Your Emergency Travel Bag


I think it is important for all travelers, whether you are young or old, solo traveling or on a tour, to carry an emergency bag and emergency instructions. Strangely, few of us do this and it is so helpful to have because…..well, you never know.

So what is this bag? I use a small simple ziplock bag that can be stuffed into a pocket or a safe place in a daypack…someplace separate from your passport, money, and credit cards which should be in your OTHER little ziplock bag!

The emergency bag serves two purposes; one, it is a backup for your important stuff in your main bag in case that bag gets stolen or lost, and, secondly, it has the same emergency instructions.

The emergency bag has a copy of your passport and airline ticket info, any really important medical info, an alternate credit or debit card, and about fifty bucks in cash in local currency. And there is a paper with five important sentences in english and the local language if you can Google translate it or get someone to translate it). Even if you can’t, at least have it in English…it is better than nothing.

1) Take me to an Internet Cafe.

This is a wonderful place to go if you get lost because it is open most hours, safe, and has a method of communication for you. You can send emails, use Skype to make a phone call, research where or what you need to do on the Internet, and there are people there who might be able to help you out. Often, there are students there and a good number might speak your language.

2) Take me to a nice hotel.

This is a safe place to go where you can get some assistance; usually there is some access to Internet or phones and staff that might speak your language.

3) Take me to the hospital.

4) Take me to the police station.

5) Take me to the (your county) embassy (only good if you are in the capital city).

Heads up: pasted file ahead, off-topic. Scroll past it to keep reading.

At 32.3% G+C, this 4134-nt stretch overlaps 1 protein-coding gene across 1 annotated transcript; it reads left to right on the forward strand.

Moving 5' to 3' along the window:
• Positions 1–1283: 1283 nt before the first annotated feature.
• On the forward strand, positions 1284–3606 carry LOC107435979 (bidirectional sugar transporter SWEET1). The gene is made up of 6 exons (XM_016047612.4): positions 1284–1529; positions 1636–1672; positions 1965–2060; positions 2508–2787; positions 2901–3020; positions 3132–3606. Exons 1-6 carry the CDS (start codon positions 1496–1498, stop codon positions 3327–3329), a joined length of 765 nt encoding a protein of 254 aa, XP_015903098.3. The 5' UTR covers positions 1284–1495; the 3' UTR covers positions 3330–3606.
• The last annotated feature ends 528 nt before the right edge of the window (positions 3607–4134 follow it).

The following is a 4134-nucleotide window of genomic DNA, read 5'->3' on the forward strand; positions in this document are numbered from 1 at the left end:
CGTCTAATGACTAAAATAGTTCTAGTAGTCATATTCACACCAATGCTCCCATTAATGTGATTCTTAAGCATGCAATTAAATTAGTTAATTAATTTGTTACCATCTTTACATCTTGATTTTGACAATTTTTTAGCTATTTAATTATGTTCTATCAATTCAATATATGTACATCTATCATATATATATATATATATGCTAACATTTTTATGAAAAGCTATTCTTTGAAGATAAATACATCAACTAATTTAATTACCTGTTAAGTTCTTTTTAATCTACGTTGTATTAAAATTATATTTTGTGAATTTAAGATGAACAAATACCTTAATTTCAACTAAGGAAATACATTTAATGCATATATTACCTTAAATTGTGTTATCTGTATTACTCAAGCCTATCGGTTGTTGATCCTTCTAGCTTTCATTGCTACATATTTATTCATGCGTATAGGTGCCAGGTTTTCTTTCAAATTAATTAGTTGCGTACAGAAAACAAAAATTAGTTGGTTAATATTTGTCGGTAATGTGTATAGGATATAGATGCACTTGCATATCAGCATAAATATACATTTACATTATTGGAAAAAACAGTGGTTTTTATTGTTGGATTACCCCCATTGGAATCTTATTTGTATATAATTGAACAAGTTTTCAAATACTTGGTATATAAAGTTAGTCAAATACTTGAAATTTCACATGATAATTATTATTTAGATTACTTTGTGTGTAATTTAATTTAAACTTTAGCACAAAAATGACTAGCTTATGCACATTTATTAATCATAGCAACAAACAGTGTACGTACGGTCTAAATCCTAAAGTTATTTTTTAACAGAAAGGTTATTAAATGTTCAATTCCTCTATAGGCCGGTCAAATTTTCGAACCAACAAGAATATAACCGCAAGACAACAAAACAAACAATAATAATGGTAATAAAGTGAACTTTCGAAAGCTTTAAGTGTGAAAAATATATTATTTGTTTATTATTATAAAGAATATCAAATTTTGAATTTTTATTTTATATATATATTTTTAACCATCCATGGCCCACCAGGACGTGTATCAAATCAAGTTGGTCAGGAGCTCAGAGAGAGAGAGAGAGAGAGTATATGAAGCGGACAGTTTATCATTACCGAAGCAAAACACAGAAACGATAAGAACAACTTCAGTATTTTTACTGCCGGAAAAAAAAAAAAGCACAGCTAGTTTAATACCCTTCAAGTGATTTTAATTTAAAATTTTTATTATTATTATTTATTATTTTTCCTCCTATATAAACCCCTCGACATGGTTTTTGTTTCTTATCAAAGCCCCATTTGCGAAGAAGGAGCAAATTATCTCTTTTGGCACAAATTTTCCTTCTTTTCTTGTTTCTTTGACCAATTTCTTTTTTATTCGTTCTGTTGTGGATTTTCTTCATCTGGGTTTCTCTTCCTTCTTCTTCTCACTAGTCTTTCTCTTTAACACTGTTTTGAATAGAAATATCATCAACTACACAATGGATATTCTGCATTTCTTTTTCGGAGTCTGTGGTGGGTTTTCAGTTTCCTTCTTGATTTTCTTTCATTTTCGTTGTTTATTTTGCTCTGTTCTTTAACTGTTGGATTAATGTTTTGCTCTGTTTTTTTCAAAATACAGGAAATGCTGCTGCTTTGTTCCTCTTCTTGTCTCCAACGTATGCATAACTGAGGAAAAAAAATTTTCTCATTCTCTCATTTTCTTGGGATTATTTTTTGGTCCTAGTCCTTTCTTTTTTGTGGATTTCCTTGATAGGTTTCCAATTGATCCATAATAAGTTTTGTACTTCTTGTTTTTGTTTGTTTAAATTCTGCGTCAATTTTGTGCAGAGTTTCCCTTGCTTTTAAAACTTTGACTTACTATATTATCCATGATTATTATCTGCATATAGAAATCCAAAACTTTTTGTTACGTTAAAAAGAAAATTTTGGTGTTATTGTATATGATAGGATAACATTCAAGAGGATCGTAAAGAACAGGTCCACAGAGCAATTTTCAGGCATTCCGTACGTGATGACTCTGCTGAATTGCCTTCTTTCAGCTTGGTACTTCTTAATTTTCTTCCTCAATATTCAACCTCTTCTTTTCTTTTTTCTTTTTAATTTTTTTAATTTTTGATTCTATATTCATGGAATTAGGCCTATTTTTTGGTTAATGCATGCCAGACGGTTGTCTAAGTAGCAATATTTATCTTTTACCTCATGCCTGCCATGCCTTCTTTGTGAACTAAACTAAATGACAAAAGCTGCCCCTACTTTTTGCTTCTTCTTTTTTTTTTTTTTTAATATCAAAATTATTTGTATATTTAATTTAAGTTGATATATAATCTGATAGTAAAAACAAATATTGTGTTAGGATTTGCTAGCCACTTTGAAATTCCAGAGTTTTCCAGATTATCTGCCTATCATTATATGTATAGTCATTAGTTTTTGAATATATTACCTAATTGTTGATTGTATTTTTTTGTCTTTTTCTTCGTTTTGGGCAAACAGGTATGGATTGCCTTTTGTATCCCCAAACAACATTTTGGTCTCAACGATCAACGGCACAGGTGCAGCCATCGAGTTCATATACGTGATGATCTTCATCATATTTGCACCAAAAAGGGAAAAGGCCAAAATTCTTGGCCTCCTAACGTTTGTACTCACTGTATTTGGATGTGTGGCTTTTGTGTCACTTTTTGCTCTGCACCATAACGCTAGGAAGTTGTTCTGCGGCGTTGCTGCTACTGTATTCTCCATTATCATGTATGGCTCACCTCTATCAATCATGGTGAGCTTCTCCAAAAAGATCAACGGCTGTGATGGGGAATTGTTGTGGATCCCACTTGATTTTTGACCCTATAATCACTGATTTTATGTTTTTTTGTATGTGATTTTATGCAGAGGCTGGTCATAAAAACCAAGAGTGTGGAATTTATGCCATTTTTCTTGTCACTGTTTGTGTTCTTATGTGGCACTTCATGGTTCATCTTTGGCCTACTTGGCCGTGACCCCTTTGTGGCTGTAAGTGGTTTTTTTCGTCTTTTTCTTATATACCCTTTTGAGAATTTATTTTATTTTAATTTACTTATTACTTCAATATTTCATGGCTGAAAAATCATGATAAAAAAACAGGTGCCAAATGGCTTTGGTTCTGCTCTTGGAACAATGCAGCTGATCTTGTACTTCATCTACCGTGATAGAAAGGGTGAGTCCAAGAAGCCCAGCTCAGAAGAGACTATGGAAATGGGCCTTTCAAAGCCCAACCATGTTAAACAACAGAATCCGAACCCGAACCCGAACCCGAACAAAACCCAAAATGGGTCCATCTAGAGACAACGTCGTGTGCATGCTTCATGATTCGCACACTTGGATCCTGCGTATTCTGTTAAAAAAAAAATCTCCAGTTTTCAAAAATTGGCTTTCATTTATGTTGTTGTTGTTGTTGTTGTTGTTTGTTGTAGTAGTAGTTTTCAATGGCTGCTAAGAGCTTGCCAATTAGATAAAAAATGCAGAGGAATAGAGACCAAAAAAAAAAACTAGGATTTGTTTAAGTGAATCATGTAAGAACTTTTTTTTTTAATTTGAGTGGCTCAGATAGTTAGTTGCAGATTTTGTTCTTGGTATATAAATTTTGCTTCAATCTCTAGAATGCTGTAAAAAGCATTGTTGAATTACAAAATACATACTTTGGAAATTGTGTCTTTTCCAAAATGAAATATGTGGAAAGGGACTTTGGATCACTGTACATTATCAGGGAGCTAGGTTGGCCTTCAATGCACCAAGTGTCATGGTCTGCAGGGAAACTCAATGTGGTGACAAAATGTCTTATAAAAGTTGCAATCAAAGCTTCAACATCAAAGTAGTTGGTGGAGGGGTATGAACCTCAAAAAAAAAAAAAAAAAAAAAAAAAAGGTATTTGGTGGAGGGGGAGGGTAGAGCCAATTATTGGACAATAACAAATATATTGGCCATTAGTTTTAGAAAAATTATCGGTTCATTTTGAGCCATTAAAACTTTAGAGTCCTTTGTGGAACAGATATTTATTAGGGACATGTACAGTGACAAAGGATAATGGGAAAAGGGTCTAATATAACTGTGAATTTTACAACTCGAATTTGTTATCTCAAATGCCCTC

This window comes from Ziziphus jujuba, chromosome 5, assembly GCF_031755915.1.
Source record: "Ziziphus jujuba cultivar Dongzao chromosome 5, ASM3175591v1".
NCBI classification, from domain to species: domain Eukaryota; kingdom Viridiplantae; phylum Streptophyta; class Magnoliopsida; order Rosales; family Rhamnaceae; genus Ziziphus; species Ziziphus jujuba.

The last three are obviously for serious emergencies. The first two are what you are most likely to use when you just get lost or confused. The money will pay the taxi driver to get you to one of those five places.

The reason both your main bag and emergency bag are small ziplock bags is to prevent them from water damage (like when you got nailed in a tropical rain shower or you dropped your bag in a lake while sightseeing on a small boat).

If you have some emergency medical stuff with you like a shot that needs to be given to you or some medicine if you collapse, instructions for that should be in English and the local language (if you can manage it through a Google translator before you go).

Emergency contacts and their phone numbers are also a good idea. If someone has to use their phone or a public phone to call for you, that local cash is good to have to give them to get them to make the call.

You might think of a couple of other useful things to include in your bag, but these basic items are my most important items.

Most of the time you will never need to use your emergency bag, but, you will be glad you have it if you suddenly find yourself in a spot of trouble.

Just eight weeks left before the Nicaragua trip in January!

2016 Older Women, Cheap Travel trips! Nicaragua in January, India in March, Mongolia in July, and Mexico in October!

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